A Sizeable Cool Link Roundup
Top 10 Gadgets From Iain M. Banks’ Culture Universe – I’m a massive Iain M. Banks fan, particularly his Culture sci-fi novels. This list breaks down some of the cool technology that exists in his storyverse, ranging from switching off pain to using knife missiles (yes, as cool as it sounds).
Why Nikola Tesla Was the Greatest Geek That Ever Lived – This was posted on The Oatmeal a few years ago, but it is still wonderful and hilarious and lovely.
When Sci-Fi Crime-Prevention Tactics Aren’t Actually That Far-Fetched – how likely is RoboCop? According to this article, fairly likely.
“We’re now producing airborne drones that have the automated intellectual ability where they are able to pick out a terrorist and make a decision whether to kill them or not.”
NASA’s Sci-Fi Vision: Robots Could Help Humanity Mine Asteroids – from Universe Today. More sci-fi future nerdery, but an exciting prospect. So if Armageddon really does happen like in the movie, we won’t have to send Bruce Willis up there to blow it up. That’s a relief. I’m pretty sure he would insist on wearing a dressing gown.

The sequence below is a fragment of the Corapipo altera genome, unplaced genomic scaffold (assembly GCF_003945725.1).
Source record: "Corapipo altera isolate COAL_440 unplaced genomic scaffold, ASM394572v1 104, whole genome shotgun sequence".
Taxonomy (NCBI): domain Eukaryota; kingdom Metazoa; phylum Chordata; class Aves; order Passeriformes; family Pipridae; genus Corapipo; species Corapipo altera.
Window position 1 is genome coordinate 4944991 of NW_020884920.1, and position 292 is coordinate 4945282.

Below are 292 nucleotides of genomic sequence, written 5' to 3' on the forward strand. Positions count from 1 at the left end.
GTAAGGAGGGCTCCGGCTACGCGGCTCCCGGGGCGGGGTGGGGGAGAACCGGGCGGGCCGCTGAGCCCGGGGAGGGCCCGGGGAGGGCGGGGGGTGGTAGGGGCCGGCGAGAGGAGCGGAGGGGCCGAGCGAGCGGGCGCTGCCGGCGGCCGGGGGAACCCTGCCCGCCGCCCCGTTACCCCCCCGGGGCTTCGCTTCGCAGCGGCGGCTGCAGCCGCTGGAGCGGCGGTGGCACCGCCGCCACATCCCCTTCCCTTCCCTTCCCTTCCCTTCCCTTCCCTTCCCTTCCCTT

And here’s a great website called Urban Geofiction where people create maps of fictional cities and countries. From their site:
But they all have in common that they do not strive to create fantastic worlds with its own physical and natural laws like Tolkien did, for example. Their aim is to imagine new combinations of all variables that affect our daily (urban) life on this planet in a spatial way.
There are many possibilities for stories here.
Lady Froggy Steampunk Gatling Gun for Dainty Death Dealing – I really want one of these. So deadly and cute! This is the James Bond tech of the steampunk 19th Century.
Considering Theme and Motif, by James Broomfield at the Storyslingers (old) blog. The blog has since moved and while it’s no longer updated you can read the past entries here. http://storyslingers.wordpress.com Here is an excerpt from James’s post:
Theme exists outside of narrative, characters, genre, time periods and language. It may never be directly stated in the story, it may only ever exist between the lines.
Your Age On Other Worlds – This is just plain fun. Fill in your birthdate and the script will calculate your age on the different planets in our solar system. Does this mean I can now tell people “I’m 0.23 on Neptune” when they ask me how old I am?